Global Haiku PACE June 2005
Millikin University
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Patti Freimuth

A Service Star

haiku by
Patti Freimuth

About seven and a half years ago, I was stuck in the hospital for approximately three weeks awaiting the arrival of our first child. It was then that I was introduced to scrapbooking, mainly to keep my sanity. I feel in love with scrapbooking because you can display your pictures in a creative ways but more importantly you could reveal the details of the story that the picture didn’t tell itself.

When I started the Global Haiku Traditions class, I wasn’t really sure what a haiku was. Of course I had written a few in grade school but the emphasize was more on the language arts aspect of counting syllables. Enrolling in the Global Haiku class has taught me that there is so much more to haiku. Writing a haiku was very difficult at first because I wanted to use feeling words such as ‘lonely’ to describe how something made me feel instead of painting an image and letting the reader experience the feeling himself.


Email Interview Essay
on John Stevenson

My goal with my scrapbooking is to capture and preserve moments in time so that future generations will have a glimpse of what our lives were really like as well as who we were. Haiku fits naturally into my hobby because it offers me a unique way of journaling those memories. After all, a haiku is a poem that takes the reader back to that particular moment for them to experience it through all their senses. They say a picture is worth a thousand words but the few words of a well-written haiku can evoke the most amazing picture in your mind!

From the deaths of close family members and my husband’s deployment, I have learned how valuable relationships are. My daughters have taught me to appreciate the little things in life and the joy of living in the moment. It is from these people and the events in my life that have inspired my haiku. I have chosen the title ‘Details’ for two reasons. First of all each haiku I have written will eventually be placed in one of my scrapbooks adding details to the pictures. Secondly, when reading any haiku the reader must fill in some details from their memories to connect with the haiku. I hope that you slowly read through my collection and enjoy each of them. —Patti Freimuth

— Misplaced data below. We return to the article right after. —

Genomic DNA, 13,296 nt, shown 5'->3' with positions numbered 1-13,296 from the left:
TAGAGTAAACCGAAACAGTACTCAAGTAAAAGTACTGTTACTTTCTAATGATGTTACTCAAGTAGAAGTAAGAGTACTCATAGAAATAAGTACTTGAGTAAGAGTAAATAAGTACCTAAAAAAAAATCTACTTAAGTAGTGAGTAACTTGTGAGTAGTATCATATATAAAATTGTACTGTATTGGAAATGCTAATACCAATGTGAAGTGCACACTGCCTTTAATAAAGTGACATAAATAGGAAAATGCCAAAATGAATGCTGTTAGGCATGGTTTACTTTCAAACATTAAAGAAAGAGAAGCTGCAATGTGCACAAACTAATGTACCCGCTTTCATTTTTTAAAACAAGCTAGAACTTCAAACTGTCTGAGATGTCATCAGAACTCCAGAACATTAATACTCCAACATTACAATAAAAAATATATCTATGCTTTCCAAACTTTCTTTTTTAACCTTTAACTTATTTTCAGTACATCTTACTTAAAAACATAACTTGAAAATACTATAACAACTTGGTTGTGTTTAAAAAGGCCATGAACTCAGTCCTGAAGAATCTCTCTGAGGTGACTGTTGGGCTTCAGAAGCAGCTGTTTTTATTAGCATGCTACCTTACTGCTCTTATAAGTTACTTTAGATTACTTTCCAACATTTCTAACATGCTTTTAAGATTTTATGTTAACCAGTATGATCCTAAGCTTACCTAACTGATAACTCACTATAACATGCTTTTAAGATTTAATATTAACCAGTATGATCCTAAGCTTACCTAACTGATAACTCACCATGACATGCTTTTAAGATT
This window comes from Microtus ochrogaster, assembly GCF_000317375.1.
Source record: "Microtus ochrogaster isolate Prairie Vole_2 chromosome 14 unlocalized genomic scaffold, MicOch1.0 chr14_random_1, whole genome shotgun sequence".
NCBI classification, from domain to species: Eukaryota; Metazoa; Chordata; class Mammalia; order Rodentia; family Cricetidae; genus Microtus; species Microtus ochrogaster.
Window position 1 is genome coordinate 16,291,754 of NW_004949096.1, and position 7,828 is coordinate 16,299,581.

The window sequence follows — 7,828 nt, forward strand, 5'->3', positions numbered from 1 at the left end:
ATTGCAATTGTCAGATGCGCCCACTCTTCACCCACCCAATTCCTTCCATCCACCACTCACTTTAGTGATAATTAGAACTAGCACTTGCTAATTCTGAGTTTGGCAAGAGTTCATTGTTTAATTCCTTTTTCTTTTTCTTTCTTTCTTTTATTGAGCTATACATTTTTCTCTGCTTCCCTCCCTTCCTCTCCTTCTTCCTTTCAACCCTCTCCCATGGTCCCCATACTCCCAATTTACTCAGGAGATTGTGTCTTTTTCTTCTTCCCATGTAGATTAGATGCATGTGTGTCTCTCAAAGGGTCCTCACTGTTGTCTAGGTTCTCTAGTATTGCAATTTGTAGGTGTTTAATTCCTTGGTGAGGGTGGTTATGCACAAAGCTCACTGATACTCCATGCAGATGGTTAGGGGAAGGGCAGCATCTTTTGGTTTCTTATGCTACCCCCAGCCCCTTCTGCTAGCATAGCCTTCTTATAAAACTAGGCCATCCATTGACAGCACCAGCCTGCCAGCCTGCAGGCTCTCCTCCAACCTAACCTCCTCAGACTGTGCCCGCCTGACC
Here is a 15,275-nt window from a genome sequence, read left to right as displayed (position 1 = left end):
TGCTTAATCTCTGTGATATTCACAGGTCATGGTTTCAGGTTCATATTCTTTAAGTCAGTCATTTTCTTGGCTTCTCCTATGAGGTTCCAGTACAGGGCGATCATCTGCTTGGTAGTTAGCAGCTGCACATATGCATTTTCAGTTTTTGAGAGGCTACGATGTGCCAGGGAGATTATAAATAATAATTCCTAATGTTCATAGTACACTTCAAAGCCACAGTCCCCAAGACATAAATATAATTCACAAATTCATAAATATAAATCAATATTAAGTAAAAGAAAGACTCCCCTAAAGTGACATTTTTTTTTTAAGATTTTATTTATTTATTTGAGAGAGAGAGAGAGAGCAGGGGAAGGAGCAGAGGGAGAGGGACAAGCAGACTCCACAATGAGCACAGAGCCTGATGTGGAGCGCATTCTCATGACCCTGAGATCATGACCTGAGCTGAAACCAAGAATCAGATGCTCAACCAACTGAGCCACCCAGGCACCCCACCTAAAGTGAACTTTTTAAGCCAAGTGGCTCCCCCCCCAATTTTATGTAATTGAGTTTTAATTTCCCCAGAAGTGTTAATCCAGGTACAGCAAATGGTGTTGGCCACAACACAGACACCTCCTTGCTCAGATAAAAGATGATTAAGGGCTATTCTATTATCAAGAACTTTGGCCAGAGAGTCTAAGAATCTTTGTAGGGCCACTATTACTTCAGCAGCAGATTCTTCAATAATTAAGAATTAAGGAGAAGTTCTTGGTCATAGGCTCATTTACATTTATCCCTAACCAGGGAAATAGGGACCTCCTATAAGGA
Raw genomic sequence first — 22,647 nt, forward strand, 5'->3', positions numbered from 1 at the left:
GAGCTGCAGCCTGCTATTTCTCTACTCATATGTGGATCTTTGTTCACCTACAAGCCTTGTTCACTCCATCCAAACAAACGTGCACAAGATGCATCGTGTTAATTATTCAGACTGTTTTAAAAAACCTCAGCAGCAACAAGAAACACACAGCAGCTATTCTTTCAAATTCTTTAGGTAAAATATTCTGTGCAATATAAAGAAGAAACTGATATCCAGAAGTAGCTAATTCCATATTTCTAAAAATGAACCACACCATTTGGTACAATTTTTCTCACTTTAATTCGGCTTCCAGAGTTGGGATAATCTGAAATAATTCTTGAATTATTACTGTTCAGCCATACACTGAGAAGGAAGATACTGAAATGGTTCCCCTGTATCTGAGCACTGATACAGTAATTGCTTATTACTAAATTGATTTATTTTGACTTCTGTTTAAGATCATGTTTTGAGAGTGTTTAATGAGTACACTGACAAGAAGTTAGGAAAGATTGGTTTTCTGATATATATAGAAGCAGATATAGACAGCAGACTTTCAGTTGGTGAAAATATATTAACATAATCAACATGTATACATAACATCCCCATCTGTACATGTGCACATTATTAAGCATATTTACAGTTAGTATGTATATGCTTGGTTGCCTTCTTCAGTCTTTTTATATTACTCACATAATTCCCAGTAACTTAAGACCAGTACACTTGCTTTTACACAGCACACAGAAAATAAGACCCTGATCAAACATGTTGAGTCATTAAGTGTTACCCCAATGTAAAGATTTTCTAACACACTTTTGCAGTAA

empty parking lot at Armory
back home alone
a single red rose



noisy playground
shaded by a great elm
a child sits alone

         nearby a lonely violet
         stands among the clover

clear blue sky
from a single cloud
sudden raindrops

         twirling in the air
         a colorful umbrella

sultry evening
on the computer
I play solitaire

         outside in the black sky
         only the wishing star

Patti Freimuth & Deb Lehman

eight months in Germany
watching the hands of the clock
move so slowly


smoke billowing from debris
a tear rolls down her cheek
Lady Liberty

This one really moved me—it captured the heart of the whole collection she wrote. Since I know what Patti and her family has gone through regarding Ethan serving our country, the comparison between Lady Liberty and her family is awesome! If I didn't know Patti, her girls or Ethan before reading the haiku I would feel as though I knew a piece of their family's life after reading it. Great job Patti! —Cindy Stuckey

dressing in daddy’s camo
trying to hide
our tears


news coverage on T.V.
a child’s endless questions
some without answers

at the mailbox
letters overflow
saying only one thing


all pile in bed
unwilling to leave his side
lest he disappear

at the zoo
smiling down at me
the giraffe


summer afternoon
dandelion seeds float by
wishing dad’s return

my two daughters
blowing bubbles in the yard
my little heroes


yellow ribbon
placed in a box
mission complete

on the front door
weathered by the seasons
a service star flag


traveling overseas
a handmade quilt wraps a soldier
with memories of home

E-mail from Germany
his cologne
on an empty t-shirt


for an instant
the miles dissapear

Deb Lehman

It was October many years ago when my mom died. Days after her funeral I was going thru her things, I remember sliding her jacket on pulling it close to me and breathing deep.. her scent still lingered and for a brief moment she was there with her arms around me. Thank you for this memory Patti. —Deb Lehman


outside the kid’s window
a snowman
stands guard

on a shelf
the black and white cat
among the stuffed animals


©2005 Randy Brooks, Millikin University, Decatur, Illinois || all rights reserved for original authors